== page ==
by July 7, 2001 0 comments



The login names used to log in to a system are no big secret, but the
passwords should be chosen such that they are not easy to guess. Efficient
policies for constructing passwords talk about including numbers, using a
mixture of lower and upper cases, etc, when selecting a password. In this
article, we’ll talk about some of the password policies for Linux and how to
make it more secure.

How safe are Linux passwords?

All Linux passwords are stored in a single file name passwd
in /etc directory. This file stores the information in the following format:

login name:encryted password:UID: GID:GCOS:home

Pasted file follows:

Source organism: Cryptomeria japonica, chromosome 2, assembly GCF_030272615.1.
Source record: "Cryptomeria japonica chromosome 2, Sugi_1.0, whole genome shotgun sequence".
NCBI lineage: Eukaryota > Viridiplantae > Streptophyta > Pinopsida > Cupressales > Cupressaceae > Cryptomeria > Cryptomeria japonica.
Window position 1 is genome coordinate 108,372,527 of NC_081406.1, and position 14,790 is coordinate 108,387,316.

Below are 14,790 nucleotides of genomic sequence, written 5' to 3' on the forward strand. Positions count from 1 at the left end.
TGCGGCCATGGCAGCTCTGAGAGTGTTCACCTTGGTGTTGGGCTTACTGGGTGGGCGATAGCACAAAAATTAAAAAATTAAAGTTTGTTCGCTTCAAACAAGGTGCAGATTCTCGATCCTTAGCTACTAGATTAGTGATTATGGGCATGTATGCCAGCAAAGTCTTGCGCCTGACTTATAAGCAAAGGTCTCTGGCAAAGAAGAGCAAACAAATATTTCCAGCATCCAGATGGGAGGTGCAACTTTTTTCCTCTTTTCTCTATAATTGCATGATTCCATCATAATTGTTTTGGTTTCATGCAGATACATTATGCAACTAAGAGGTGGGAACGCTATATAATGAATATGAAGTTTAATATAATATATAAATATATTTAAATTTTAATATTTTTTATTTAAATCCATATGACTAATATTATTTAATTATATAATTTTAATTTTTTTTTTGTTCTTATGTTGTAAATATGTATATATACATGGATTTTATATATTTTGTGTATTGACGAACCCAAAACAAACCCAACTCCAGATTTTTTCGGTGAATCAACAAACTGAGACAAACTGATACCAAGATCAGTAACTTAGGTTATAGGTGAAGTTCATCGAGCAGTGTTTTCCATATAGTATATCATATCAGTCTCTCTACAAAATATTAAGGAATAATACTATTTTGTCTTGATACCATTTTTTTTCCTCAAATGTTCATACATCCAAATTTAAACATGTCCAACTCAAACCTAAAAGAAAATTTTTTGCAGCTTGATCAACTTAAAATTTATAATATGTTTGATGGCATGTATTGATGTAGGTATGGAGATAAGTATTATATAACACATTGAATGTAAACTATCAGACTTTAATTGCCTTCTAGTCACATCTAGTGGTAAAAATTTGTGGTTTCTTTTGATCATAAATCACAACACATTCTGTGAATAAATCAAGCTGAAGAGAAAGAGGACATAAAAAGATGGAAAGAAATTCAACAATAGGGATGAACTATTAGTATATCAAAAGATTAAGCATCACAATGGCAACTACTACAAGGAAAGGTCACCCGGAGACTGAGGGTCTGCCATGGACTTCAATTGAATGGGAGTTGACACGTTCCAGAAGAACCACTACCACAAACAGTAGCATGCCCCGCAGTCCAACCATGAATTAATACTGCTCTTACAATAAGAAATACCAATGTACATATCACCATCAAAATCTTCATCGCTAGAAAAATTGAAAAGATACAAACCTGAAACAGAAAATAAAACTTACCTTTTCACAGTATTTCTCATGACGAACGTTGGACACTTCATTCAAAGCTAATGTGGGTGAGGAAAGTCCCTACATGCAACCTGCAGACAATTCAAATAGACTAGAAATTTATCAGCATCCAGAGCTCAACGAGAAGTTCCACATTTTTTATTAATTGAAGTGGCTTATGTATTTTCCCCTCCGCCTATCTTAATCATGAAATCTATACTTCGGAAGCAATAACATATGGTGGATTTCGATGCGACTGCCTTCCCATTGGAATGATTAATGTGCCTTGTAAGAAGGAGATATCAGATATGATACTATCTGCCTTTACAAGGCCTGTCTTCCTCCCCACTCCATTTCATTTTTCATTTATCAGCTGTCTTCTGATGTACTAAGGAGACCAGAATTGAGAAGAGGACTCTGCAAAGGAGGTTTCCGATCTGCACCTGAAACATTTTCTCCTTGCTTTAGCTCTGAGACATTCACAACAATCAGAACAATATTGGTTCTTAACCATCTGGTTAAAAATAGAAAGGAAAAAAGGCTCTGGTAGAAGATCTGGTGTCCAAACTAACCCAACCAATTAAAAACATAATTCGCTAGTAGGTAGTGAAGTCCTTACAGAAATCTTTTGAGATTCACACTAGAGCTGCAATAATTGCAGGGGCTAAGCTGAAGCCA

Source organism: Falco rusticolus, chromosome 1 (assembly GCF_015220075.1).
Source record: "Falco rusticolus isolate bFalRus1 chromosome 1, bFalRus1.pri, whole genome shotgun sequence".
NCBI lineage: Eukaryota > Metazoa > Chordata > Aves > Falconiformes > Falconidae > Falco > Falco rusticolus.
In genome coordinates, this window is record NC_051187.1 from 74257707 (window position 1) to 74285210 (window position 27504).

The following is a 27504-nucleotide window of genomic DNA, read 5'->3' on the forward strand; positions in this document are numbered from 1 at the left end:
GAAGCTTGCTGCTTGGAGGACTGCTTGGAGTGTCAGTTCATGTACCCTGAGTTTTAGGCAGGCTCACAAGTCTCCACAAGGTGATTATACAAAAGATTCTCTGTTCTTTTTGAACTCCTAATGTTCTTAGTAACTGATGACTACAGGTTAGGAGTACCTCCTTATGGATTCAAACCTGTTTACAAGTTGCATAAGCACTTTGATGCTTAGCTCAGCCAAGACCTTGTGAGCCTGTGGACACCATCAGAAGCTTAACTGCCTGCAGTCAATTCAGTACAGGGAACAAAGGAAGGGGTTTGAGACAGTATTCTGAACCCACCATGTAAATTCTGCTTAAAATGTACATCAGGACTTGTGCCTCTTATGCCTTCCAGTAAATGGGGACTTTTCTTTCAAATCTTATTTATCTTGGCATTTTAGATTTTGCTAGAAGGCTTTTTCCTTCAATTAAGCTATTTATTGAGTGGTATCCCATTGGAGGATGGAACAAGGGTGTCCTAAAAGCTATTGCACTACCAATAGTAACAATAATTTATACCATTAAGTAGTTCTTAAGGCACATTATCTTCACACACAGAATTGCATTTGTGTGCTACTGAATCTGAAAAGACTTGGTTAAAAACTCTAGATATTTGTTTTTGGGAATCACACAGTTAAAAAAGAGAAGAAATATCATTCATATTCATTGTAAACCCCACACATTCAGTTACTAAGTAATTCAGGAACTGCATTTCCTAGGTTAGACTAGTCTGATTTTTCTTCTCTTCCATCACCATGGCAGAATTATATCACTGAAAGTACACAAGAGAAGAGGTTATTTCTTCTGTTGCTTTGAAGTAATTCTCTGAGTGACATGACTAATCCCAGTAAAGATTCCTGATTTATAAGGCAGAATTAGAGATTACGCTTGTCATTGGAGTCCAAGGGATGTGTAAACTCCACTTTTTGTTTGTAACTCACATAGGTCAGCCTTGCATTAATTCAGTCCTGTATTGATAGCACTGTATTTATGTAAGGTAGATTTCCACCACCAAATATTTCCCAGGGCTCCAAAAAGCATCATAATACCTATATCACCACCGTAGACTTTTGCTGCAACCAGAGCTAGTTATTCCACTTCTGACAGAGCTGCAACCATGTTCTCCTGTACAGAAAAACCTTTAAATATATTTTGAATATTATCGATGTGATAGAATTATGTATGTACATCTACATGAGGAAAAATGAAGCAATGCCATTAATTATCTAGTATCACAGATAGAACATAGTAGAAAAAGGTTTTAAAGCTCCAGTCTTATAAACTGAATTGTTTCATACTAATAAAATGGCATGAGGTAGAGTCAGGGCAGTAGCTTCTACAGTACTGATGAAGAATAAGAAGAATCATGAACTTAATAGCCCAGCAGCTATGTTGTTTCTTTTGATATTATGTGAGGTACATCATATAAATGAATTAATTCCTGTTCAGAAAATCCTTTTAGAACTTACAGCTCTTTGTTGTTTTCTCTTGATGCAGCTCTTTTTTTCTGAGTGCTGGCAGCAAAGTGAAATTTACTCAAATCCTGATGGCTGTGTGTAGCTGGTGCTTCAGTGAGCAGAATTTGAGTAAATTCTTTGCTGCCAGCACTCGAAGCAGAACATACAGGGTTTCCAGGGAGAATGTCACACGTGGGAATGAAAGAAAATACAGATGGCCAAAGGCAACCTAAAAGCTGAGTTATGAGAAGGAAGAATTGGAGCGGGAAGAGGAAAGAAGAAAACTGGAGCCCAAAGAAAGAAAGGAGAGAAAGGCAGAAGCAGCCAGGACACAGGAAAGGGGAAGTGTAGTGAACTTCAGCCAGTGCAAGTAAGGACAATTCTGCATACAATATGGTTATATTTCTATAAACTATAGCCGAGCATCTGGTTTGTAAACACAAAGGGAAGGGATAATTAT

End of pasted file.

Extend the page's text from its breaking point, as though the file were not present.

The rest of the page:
directory:shell

The password in this file is encrypted using a package called
crypt, which uses the DES (Digital Encryption Standard) algorithm to do it. The
UID is a numeric ID given to each user. For root it is 0. GID is also a number,
which is the primary group the user belongs to. For root it is 0. The GCOS field
contains information about the user such as his name, organization, and phone
number. This may or may not be filled. The home directory is generally
/home/ or /root for the root user. The shell is the default
shell (bash shell in RedHat) the user is dropped in after login.

The passwd file must have the read rights for everyone. This
is because the login process for all users as well as some of the applications
that they run consults it. Unfortunately, it also means that anyone can open
this file in a simple text editor like vi and read it. This will reveal all
information like login names, group names, and most importantly the password.
Though it’s encrypted, it’s not safe from what are called dictionary
attacks. These can be performed by utilities like Crack. In a dictionary attack,